Blast Furnace: R&D Trends

randd_trends

Adapted from: Agarwal, J.C. et al, 1994, “Natural Gas Injection into Blast Furnaces: Operating Practice Update”
Charles River Associates, Inc., GRI Report No. GRI-94/0405.

Equipment
Combustion Technology
Energy Consumption
Process Description
R&D Trends

 

The blast furnace operation is one of the most capital intensive processes within the integrated steel industry. It requires associated coke production or imports which have become increasingly difficult and expensive due to stringent environmental requirements. In the long run, researchers are working on entirely new “cokeless” production techniques as described in the section on Direct Reduction, R&D. In the near term, the aim of blast furnace R&D is to reduce coke consumption and to increase productivity of the furnace.

In North America, in an effort to reduce emissions, coke consumption has been on the decline. From roughly 1988 through 1994, the average blast furnace coke consumption decreased by 140 pounds per ton of hot metal (lb/thm), fuel injection increased by 47 lb/thm, while furnace productivity has risen by 25%. Blast furnace operators are injecting supplemental fuels such as natural gas, pulverized coal, heavy fuel oil, coking tars, and pitches.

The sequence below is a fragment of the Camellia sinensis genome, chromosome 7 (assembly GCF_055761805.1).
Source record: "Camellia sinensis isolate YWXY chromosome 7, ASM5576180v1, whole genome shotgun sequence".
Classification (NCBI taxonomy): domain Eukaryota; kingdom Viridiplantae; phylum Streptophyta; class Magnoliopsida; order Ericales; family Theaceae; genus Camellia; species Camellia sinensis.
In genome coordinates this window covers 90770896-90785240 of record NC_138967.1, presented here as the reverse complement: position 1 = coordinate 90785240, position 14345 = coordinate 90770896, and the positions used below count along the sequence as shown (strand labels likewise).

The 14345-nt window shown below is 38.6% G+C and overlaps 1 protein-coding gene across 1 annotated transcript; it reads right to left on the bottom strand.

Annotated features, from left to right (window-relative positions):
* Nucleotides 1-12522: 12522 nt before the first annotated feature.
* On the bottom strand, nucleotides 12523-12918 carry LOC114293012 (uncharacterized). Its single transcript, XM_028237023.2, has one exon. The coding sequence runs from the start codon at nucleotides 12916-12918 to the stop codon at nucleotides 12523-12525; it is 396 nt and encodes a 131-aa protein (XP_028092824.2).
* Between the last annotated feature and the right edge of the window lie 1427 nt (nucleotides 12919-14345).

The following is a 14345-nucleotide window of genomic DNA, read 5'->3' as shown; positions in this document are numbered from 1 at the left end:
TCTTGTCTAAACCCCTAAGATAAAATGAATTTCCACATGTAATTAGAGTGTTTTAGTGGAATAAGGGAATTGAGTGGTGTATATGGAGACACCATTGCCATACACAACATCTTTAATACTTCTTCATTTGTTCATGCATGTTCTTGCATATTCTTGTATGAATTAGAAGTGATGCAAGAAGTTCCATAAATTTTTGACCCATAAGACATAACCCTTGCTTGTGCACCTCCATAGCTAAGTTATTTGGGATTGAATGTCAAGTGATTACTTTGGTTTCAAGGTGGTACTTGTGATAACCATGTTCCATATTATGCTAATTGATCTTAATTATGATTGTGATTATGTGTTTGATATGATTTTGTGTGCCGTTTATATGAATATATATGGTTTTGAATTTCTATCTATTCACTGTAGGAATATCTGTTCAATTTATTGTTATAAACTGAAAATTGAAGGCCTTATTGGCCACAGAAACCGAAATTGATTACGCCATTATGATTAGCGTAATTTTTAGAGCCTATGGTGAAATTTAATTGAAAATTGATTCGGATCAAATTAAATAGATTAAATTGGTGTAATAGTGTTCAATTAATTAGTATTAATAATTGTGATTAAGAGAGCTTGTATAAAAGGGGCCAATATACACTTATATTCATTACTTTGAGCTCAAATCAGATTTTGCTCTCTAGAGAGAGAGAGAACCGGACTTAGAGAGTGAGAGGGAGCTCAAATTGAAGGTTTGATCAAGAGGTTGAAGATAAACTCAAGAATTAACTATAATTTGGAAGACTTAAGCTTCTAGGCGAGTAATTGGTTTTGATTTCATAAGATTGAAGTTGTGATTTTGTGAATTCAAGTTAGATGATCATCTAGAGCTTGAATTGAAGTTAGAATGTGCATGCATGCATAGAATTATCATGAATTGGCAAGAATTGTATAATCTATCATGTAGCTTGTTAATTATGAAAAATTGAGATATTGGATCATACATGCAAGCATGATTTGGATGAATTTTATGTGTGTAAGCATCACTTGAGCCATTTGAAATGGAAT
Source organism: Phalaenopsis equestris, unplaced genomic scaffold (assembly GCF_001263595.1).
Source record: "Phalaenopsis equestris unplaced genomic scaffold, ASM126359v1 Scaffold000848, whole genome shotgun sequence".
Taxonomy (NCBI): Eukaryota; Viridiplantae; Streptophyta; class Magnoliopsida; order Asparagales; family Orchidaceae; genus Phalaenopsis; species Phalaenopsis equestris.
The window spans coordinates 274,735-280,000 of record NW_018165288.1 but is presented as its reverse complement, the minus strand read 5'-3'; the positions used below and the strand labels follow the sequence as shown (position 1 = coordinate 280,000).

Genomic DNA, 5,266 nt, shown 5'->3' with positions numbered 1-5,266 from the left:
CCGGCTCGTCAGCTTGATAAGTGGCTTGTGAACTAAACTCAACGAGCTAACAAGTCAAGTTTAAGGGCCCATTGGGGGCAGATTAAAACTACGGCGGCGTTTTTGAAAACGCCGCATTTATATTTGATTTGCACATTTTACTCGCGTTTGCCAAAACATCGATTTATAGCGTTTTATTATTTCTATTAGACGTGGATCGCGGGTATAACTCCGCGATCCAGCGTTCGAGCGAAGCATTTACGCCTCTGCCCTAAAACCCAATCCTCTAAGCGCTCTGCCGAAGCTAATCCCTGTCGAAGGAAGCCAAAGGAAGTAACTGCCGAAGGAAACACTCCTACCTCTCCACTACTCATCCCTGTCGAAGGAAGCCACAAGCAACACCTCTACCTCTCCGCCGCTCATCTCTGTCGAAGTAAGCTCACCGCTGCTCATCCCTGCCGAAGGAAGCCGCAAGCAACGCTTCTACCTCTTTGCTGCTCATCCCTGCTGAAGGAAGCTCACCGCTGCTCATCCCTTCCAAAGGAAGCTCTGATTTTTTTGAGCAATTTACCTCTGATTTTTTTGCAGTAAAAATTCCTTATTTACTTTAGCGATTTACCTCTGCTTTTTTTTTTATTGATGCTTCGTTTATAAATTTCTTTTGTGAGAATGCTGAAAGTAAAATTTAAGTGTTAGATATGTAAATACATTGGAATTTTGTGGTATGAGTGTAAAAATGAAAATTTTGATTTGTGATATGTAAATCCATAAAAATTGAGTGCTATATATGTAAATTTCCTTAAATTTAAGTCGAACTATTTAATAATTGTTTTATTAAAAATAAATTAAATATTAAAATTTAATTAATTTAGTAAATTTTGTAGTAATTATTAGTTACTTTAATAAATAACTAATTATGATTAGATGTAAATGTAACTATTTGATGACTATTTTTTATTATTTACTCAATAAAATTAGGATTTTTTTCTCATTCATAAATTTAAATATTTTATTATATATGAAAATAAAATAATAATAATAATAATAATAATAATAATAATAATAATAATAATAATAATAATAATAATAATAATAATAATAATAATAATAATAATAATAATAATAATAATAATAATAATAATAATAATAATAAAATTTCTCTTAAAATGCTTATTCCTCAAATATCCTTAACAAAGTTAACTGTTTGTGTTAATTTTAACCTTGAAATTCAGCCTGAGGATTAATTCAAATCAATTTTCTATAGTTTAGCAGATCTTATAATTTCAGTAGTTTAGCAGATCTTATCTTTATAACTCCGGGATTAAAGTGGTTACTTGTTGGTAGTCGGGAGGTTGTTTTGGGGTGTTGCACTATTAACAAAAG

GRI is supporting the demonstration of very high levels of natural gas injection. Half of the blast furnaces operating today in the U.S. now use natural gas injection, some now use injection rates as high as 260 lb/thm. The focus of the GRI R&D program is to demonstrate the benefits of these higher injection rates and to develop new control strategies that will optimize furnace operation at these high rates of natural gas injection. Full scale tests of various injection rates were conducted at the #3 blast furnace at Armco Steel’s Middletown works in 1991 by Charles River Associates. The results of the preliminary work show productivity increases of 8% and coke reductions of 1.30 to 1.36 pounds of coke per pound of natural gas injected. In addition, proper control strategies were demonstrated.

Pulverized coal injection (PCI) is also being demonstrated on a smaller number of high volume blast furnaces. PCI has an operating cost advantage when compared to gas injection, but it entails a much higher capital cost and it requires high volume, steady state operation making it unsuitable for furnace campaigns that require flexibility and load following.

 

Hogan, W.T., 1994, “Steel in the 21st Century”. Competition forges a New World Order”, Lexington Books (MacMillan), New York, 1994.

Agarwal, J.C. et al, 1994, “Natural Gas Injection into Blast Furnaces: Operating Practice Update”, Charles River Associates, Inc. GRI Report No. GRI-94/0405.